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Interior Said to Reject Industrial Road Through Alaskan Wilderness

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The Biden administration is expected to deny permission for a mining company to build a 211-mile industrial road through fragile Alaskan wilderness, handing a victory to environmentalists in an election year when the president wants to underscore his credentials as a climate leader and conservationist.

The Interior Department intends to announce as early as this week that there should be “no action” on the federal land where the road known as the Ambler Access Project would be built, according to two people familiar with the decision who asked not to be named because they were not authorized to discuss the decision. A formal denial of the project would come later this year, they said.

The road was essential to reach what is estimated to be a $7.5 billion copper deposit buried under ecologically sensitive land. There are currently no mines in the area and no requests for permits have been filed with the government; the road was a first step.

Blocking the industrial road would be an enormous victory for opponents who have argued for years that it would threaten wildlife as well as Alaska Native tribes that rely on hunting and fishing.

Environmentalists, including many young climate activists, were infuriated last year by President Biden’s decision to approve Willow, an $8 billion oil drilling project on pristine federal land in Alaska. The proposed road would be several hundred miles south of the Willow project.

The move comes as the Biden administration tries to find a balance between two different and sometimes opposing goals.

Mr. Biden is intent on bolstering clean energy in the United States to fight climate change. Ambler Metals, the mining venture behind the proposed road, has said the copper it seeks is critical to make wind turbines, photovoltaic cells and transmission lines needed for wind, solar and other renewable energy. But the president is also determined to conserve environmentally sensitive lands, and has been expanding the footprint of national monuments around the country while also blocking off some public lands from oil and gas drilling.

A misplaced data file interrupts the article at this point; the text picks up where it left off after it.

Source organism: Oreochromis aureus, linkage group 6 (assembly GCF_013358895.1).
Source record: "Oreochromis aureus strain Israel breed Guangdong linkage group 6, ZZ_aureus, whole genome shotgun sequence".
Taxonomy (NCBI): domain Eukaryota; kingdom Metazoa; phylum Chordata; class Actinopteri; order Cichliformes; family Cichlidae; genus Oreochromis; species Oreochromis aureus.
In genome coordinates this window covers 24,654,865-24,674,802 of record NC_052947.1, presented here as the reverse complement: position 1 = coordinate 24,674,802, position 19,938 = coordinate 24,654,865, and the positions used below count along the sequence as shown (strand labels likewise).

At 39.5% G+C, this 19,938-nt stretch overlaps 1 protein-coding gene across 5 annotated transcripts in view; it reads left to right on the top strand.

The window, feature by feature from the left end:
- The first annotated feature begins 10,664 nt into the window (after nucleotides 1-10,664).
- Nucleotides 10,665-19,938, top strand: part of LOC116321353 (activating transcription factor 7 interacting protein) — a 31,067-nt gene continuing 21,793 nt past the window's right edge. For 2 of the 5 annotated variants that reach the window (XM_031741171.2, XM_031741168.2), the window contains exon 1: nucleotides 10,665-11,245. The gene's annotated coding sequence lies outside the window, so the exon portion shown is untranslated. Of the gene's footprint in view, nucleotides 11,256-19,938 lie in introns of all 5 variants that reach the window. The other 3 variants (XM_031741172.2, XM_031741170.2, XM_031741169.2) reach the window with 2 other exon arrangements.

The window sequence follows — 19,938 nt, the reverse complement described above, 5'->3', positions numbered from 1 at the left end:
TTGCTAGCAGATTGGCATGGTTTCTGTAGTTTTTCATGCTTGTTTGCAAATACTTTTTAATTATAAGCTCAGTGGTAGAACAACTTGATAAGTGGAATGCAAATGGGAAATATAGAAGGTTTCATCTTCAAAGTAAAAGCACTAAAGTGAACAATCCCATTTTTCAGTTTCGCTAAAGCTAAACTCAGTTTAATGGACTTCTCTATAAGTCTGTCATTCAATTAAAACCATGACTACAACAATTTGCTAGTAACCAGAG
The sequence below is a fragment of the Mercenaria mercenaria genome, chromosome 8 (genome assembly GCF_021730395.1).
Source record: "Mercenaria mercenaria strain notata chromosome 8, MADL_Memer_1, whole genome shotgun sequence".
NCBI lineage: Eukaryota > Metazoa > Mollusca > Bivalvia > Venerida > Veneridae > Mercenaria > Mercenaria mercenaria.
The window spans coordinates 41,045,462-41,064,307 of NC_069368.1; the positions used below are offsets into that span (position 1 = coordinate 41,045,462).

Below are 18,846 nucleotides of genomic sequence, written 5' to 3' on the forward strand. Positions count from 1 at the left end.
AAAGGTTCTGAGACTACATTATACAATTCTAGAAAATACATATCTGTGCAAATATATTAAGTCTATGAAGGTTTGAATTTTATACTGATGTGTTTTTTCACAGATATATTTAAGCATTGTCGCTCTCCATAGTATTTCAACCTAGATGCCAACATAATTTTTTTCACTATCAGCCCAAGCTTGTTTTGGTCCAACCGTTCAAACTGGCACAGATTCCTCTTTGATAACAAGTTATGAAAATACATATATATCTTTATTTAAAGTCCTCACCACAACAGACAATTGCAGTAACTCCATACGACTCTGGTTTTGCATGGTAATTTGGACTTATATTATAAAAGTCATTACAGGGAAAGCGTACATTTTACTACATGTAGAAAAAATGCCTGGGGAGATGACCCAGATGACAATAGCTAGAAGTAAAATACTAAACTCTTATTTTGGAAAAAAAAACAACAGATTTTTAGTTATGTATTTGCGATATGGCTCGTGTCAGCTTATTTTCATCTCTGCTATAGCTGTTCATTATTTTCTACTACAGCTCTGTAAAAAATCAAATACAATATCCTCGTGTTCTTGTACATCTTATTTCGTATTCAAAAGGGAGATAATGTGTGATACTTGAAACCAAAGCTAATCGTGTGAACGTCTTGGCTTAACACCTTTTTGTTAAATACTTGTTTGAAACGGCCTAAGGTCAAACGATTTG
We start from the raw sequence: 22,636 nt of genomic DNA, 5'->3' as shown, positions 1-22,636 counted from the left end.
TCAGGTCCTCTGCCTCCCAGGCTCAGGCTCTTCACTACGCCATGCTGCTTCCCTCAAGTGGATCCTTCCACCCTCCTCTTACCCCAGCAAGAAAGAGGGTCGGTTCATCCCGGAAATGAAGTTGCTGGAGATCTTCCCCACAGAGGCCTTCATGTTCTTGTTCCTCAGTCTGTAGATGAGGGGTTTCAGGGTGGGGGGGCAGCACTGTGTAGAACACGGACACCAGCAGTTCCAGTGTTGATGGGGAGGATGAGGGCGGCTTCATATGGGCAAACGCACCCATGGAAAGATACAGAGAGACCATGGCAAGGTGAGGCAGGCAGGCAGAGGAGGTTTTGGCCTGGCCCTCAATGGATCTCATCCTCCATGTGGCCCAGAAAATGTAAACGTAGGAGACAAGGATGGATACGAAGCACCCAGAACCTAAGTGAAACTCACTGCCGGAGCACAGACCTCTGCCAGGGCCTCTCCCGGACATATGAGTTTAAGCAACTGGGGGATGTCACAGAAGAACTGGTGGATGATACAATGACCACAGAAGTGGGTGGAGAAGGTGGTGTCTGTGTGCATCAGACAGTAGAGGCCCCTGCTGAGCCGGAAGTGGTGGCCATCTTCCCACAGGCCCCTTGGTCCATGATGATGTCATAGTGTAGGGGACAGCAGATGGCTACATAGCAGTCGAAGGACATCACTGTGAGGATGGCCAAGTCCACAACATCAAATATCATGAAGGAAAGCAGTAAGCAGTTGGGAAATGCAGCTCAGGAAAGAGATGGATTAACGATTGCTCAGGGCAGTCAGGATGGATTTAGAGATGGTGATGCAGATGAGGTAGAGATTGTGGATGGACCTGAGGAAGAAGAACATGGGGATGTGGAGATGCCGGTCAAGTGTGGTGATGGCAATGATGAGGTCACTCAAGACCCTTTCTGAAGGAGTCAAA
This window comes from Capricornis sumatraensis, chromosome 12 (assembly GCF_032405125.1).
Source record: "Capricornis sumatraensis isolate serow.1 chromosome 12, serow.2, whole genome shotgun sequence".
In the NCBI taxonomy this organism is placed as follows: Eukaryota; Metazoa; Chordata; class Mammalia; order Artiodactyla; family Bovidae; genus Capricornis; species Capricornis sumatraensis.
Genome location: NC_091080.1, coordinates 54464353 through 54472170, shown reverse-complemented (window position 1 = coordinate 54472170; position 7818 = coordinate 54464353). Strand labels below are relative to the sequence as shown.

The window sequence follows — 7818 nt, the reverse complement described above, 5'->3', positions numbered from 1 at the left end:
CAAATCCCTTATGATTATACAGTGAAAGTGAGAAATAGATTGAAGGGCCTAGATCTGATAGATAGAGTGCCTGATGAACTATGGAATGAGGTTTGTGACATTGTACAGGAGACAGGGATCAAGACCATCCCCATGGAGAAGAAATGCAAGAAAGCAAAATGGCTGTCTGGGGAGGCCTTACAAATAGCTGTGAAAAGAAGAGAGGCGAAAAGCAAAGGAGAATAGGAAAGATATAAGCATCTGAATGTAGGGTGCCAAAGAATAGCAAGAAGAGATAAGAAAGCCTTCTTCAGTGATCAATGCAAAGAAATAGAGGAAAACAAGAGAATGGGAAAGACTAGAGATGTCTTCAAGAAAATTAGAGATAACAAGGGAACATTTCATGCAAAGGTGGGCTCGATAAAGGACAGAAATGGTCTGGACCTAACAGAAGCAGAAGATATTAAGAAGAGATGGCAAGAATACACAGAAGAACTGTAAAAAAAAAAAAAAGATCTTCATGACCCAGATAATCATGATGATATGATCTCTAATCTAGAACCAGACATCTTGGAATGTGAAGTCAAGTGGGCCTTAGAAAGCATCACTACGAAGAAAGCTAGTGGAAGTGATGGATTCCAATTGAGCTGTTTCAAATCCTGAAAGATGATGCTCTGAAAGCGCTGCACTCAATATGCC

David Krause, the interim executive director of the National Audubon Society’s Alaska office said protecting the wilderness around the Ambler area is a “huge deal.”

“This is one of the most ecologically-intact and functional landscapes on the planet,” Mr. Krause said.

As proposed, the Ambler project would consist of a $350 million two-lane, all-season gravel road that would run through the Brooks Range foothills and the Gates of the Arctic National Park and Preserve, crossing 11 rivers and thousands of streams before it reached the site of a future mine.

The Interior Department found that a road would disturb wildlife habitat, pollute spawning grounds for salmon and threaten the hunting and fishing traditions of more than 30 Alaska Native communities. In its final analysis, the agency is expected to say that any version of an industrial road would “significantly and irrevocably” hurt the environment and tribal communities, the two people said.

“The caribou is struggling, the fish are struggling,” Julie Roberts-Hyslop, the first chief of the Tanana Tribe, said in an interview last year. A road would exacerbate those troubles, she said.